“The court has to allot to each case an appropriate share of the court’s resources.  It is difficult to see how 65 preliminary hearings followed by a final hearing lasting 20 days, can possibly be a fair allocation of this court’s limited resources on one case.”

It’s the sort of narcarcissicm you see in teenagers and toddlers; when the believe that they are the only ones who really exist and behave accordingly.  The Youngs have been openly contemptuous of our judicial system, our laws and of our benefits system.  All just accessories to their latest single-minded want.

Young Ones, you have waged your war.  Was it worth it?  Are you happy now?

sad-queen

The Matrix

30 January, 2014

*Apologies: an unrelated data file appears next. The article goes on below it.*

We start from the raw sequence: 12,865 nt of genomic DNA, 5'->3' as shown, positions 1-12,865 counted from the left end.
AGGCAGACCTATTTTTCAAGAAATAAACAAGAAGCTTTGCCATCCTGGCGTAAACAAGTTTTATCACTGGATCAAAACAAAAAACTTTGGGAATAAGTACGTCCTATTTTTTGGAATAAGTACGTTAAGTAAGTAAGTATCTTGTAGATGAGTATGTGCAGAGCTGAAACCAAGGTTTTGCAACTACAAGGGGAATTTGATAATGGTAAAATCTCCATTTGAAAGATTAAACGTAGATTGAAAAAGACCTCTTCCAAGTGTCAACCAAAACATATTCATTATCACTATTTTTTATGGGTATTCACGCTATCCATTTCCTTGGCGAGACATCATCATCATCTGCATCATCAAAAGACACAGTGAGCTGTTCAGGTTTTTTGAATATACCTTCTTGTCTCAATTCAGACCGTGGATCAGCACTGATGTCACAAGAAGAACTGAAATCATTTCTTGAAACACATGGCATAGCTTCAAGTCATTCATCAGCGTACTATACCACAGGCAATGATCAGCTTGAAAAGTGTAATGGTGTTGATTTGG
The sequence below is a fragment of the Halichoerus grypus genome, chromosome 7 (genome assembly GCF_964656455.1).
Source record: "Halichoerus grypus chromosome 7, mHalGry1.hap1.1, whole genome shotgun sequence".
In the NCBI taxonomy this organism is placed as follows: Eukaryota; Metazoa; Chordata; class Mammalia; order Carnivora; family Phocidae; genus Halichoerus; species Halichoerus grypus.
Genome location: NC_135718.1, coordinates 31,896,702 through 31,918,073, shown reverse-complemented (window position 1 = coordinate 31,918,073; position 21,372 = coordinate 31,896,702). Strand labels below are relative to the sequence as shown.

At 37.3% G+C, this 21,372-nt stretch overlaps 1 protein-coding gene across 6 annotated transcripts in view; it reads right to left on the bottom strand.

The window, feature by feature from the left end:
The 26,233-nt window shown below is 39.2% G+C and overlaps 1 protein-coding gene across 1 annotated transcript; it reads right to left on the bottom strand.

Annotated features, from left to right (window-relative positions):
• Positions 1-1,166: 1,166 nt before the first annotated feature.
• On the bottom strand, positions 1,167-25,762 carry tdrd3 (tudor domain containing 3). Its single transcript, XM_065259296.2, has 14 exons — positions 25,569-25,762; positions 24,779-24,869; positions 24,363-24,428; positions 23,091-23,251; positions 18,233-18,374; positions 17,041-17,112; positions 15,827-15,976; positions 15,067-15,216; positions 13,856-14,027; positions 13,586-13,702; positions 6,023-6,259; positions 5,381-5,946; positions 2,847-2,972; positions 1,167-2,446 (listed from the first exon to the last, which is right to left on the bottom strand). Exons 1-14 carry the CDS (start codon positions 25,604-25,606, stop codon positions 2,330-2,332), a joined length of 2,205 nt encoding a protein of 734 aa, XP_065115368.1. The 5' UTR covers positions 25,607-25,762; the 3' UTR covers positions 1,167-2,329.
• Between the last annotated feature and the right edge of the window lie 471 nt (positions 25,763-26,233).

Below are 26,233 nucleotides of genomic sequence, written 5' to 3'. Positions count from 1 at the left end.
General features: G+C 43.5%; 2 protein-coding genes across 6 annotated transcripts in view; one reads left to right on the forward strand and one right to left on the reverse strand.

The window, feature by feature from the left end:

I’ve been to hell and back, except I’m not sure I came back, rather I got a bit waylaid in purgatory. Neither happiness nor an abatement of suffering. I’m the middle (wo)man the mediator between two unforgiving parties, trying hopelessly to find a mutually agreeable way forward. It used to be the unions in the olden days (er, 1970s), who were known for their uncompromising stance on business disputes. But, they have been replaced with a whole new level of opponent, one who makes them look like a bunch of girls fighting over a skipping rope in the playground. Yep, business is going to look back on those good ole days of strikes and sit-ins and remember the personal interactions. The 40 hour face to face negotiations, the egg throwing, black listing workers by names not image, calling people who crossed the picket lines “scabs” and dawbing paint on their cars. The art and craft of beautiful banners, adorned with witty insults that today’s advertising execs would envy. Yes, a proper protest of yesteryear, it bears nothing on the uncompromising dogma I’ve been faced with this week, when out of the blue I got an anonymous message on my computer screen saying, “Incorrect password”.